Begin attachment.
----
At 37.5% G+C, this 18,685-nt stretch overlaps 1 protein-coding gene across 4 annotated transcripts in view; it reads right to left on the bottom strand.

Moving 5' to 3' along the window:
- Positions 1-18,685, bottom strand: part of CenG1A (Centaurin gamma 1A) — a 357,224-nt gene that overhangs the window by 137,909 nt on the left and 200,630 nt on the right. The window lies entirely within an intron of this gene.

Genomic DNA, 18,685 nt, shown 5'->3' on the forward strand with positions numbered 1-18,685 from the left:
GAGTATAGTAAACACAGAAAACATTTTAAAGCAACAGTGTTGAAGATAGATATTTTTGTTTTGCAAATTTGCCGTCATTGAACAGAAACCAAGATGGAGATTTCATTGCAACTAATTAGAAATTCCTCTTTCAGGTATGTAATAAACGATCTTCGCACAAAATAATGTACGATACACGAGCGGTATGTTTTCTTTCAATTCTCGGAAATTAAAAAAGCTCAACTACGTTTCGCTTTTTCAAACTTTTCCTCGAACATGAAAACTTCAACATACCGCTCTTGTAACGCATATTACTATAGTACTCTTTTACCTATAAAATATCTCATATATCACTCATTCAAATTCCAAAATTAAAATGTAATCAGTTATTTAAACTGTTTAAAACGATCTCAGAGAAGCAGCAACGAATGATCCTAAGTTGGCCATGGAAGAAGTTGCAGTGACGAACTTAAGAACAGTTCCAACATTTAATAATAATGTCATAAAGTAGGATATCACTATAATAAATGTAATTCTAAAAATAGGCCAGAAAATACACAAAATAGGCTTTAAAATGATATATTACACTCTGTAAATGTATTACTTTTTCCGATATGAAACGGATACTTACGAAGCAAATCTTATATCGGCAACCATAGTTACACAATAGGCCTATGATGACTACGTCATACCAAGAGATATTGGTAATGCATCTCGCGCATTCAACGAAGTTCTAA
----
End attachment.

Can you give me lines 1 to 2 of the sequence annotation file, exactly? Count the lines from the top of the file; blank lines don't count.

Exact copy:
At 37.5% G+C, this 18,685-nt stretch overlaps 1 protein-coding gene across 4 annotated transcripts in view; it reads right to left on the bottom strand.

Moving 5' to 3' along the window: